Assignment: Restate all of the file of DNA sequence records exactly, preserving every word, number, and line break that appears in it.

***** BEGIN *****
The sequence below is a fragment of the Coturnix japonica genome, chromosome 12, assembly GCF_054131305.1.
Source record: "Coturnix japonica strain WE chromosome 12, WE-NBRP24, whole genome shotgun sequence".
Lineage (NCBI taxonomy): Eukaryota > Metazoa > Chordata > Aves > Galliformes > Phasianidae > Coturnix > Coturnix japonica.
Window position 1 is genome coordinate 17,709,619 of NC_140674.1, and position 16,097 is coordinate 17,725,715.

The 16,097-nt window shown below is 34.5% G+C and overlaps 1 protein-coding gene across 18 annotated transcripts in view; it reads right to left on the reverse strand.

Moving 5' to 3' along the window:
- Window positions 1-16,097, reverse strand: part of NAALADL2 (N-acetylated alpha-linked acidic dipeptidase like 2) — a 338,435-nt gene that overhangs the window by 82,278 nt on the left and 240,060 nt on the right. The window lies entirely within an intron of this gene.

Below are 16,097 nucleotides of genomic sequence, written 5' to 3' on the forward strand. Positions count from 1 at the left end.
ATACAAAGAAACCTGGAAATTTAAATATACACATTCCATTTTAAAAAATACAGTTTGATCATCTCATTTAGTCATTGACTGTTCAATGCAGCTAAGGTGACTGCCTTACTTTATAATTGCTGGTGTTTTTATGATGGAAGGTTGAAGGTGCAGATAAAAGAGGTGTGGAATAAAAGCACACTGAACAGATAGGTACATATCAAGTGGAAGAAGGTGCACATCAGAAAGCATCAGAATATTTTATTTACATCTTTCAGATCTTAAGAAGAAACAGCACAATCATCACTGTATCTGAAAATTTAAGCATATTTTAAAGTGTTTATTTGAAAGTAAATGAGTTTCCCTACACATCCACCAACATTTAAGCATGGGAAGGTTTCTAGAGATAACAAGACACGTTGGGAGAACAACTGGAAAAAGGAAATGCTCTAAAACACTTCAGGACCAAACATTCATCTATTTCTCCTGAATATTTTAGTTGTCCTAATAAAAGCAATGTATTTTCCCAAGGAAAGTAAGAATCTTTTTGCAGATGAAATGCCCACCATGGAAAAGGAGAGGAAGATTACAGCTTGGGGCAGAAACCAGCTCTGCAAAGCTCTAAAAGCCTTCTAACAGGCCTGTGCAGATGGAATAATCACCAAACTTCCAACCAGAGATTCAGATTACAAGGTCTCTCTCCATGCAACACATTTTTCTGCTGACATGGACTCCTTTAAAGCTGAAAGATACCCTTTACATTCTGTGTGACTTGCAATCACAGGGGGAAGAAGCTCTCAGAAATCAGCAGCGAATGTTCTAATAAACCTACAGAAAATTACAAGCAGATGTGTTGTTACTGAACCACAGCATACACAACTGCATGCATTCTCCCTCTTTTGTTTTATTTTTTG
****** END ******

The sequence below is a fragment of the Coturnix japonica genome, chromosome 12, assembly GCF_054131305.1.
Source record: "Coturnix japonica strain WE chromosome 12, WE-NBRP24, whole genome shotgun sequence".
Lineage (NCBI taxonomy): Eukaryota > Metazoa > Chordata > Aves > Galliformes > Phasianidae > Coturnix > Coturnix japonica.
Window position 1 is genome coordinate 17,709,619 of NC_140674.1, and position 16,097 is coordinate 17,725,715.

The 16,097-nt window shown below is 34.5% G+C and overlaps 1 protein-coding gene across 18 annotated transcripts in view; it reads right to left on the reverse strand.

Moving 5' to 3' along the window:
- Window positions 1-16,097, reverse strand: part of NAALADL2 (N-acetylated alpha-linked acidic dipeptidase like 2) — a 338,435-nt gene that overhangs the window by 82,278 nt on the left and 240,060 nt on the right. The window lies entirely within an intron of this gene.

Below are 16,097 nucleotides of genomic sequence, written 5' to 3' on the forward strand. Positions count from 1 at the left end.
ATACAAAGAAACCTGGAAATTTAAATATACACATTCCATTTTAAAAAATACAGTTTGATCATCTCATTTAGTCATTGACTGTTCAATGCAGCTAAGGTGACTGCCTTACTTTATAATTGCTGGTGTTTTTATGATGGAAGGTTGAAGGTGCAGATAAAAGAGGTGTGGAATAAAAGCACACTGAACAGATAGGTACATATCAAGTGGAAGAAGGTGCACATCAGAAAGCATCAGAATATTTTATTTACATCTTTCAGATCTTAAGAAGAAACAGCACAATCATCACTGTATCTGAAAATTTAAGCATATTTTAAAGTGTTTATTTGAAAGTAAATGAGTTTCCCTACACATCCACCAACATTTAAGCATGGGAAGGTTTCTAGAGATAACAAGACACGTTGGGAGAACAACTGGAAAAAGGAAATGCTCTAAAACACTTCAGGACCAAACATTCATCTATTTCTCCTGAATATTTTAGTTGTCCTAATAAAAGCAATGTATTTTCCCAAGGAAAGTAAGAATCTTTTTGCAGATGAAATGCCCACCATGGAAAAGGAGAGGAAGATTACAGCTTGGGGCAGAAACCAGCTCTGCAAAGCTCTAAAAGCCTTCTAACAGGCCTGTGCAGATGGAATAATCACCAAACTTCCAACCAGAGATTCAGATTACAAGGTCTCTCTCCATGCAACACATTTTTCTGCTGACATGGACTCCTTTAAAGCTGAAAGATACCCTTTACATTCTGTGTGACTTGCAATCACAGGGGGAAGAAGCTCTCAGAAATCAGCAGCGAATGTTCTAATAAACCTACAGAAAATTACAAGCAGATGTGTTGTTACTGAACCACAGCATACACAACTGCATGCATTCTCCCTCTTTTGTTTTATTTTTTG